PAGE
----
You can’t really “own” a nonprofit business. When applying for a 501c3 (nonprofit status) there are number of requirements that reassure the government that individuals will not profit. Ultimately, control is turned over to an elected governing board of directors or trustees who serve term limits. The board is legally responsible to follow the nonprofit`s charter/bylaws/mission as well as review and approve the annual budget, organizational chart, strategic plans, and important new initiatives, hire a director, etc.
Conversely, a nonprofit can own and operate “for profit” businesses (e.g., restaurants, gift shops, casinos, etc). However, these businesses must paid taxes and the proceeds (after expenses) must support the nonprofit organization.
I’m curious…why would you want to consider such a business structure?
I think I understand but again, there’s a big price to pay when a nonprofit is created – you lose control of any assets that become part of the nonprofit organization.
Look at it this way; for-profits and nonprofits aim for very different outcomes. While the goal of a for-profit business goal is to make money, the goal of a nonprofit is serve a cause. To earn nonprofit status, and thus avoid paying taxes, a governing board of directors must be put charge. The board controls all the discussion-making within the nonprofit. They are obligated to act in the best interest of the nonprofits mission, which may be in conflict with the for-profit business.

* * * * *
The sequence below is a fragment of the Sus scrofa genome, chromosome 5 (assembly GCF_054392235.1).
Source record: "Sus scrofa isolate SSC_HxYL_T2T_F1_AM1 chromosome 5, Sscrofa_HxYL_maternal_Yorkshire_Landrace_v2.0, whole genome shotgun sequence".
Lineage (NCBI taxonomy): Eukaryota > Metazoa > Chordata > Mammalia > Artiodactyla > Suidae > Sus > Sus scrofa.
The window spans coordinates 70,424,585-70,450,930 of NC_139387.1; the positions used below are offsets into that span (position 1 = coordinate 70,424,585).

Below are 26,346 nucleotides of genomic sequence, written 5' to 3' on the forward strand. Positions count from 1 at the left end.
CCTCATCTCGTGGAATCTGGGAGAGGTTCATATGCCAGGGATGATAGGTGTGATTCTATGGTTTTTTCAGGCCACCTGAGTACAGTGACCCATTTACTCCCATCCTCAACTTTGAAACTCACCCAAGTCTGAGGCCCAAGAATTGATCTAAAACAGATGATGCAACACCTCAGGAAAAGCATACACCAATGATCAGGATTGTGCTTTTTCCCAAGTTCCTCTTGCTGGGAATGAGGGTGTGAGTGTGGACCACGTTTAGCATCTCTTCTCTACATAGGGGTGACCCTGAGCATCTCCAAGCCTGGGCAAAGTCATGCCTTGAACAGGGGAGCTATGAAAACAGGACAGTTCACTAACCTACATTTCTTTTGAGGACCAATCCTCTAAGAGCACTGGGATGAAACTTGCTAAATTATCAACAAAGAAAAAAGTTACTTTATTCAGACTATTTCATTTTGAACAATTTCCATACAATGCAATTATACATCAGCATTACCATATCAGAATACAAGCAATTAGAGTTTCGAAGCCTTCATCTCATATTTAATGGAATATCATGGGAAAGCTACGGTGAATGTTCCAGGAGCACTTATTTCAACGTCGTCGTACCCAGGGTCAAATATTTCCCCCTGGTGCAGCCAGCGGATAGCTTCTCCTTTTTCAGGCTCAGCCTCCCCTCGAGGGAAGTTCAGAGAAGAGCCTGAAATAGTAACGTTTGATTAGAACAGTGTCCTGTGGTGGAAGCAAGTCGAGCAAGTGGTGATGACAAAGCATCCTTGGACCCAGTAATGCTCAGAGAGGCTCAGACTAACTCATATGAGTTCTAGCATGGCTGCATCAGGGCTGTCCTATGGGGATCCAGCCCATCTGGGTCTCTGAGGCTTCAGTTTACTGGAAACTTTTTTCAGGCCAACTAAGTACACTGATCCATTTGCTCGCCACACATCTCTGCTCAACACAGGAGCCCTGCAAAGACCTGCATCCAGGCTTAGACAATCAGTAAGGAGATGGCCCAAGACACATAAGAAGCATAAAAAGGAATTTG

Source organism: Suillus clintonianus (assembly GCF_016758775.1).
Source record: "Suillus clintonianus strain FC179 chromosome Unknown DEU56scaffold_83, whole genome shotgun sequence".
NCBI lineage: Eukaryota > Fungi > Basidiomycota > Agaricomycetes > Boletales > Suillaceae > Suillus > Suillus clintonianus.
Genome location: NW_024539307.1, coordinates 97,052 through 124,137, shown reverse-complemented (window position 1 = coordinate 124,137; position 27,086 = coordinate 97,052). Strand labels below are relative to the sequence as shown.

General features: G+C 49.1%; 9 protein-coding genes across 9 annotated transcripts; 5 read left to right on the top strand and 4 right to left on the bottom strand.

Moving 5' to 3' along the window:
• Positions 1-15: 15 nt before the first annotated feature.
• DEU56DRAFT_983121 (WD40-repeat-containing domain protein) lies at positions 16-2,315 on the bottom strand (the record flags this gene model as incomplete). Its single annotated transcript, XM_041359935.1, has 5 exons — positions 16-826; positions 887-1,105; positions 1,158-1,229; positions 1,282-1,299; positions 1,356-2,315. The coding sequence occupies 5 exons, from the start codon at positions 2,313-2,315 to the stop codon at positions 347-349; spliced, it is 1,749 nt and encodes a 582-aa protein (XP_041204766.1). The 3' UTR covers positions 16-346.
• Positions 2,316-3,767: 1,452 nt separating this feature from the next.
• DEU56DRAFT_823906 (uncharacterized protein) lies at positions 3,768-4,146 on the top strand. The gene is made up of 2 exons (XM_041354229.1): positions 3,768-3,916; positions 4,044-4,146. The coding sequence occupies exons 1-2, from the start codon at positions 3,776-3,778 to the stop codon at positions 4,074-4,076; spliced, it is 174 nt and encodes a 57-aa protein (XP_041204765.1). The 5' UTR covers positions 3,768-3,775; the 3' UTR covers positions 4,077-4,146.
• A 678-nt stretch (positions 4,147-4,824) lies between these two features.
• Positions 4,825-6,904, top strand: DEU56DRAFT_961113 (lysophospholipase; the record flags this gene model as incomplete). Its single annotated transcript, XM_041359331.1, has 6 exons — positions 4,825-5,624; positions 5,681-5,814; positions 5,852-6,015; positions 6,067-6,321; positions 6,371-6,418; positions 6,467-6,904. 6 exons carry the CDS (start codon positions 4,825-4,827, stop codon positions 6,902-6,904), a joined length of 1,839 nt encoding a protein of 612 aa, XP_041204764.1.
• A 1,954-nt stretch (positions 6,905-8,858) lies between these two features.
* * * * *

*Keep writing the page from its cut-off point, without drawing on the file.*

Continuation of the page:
Any donated funds and tax benefits must support the nonprofits mission. They cannot be shared. Essentially, the business and the organization would have to keep separate financial records. They may be a way around this but I don’t see how.
Have you considered creating a foundation? Many companies and individuals establish foundations so they can donate to specific causes they care about. They gain tax benefits while controlling what their donated funds support. For example: A foundation might grant funding to the arts, or the homeless, etc.
Whatever decision you make, be sure to contact your State’s (not the feds) Secretary of State well in advance. Talk to someone in that office about you idea and ask for guidance. Their website should also list conditions for nonprofit status. finally, I strongly recommend an attorney review Articles of Incorporation and other documents required to file an application for nonprofit status.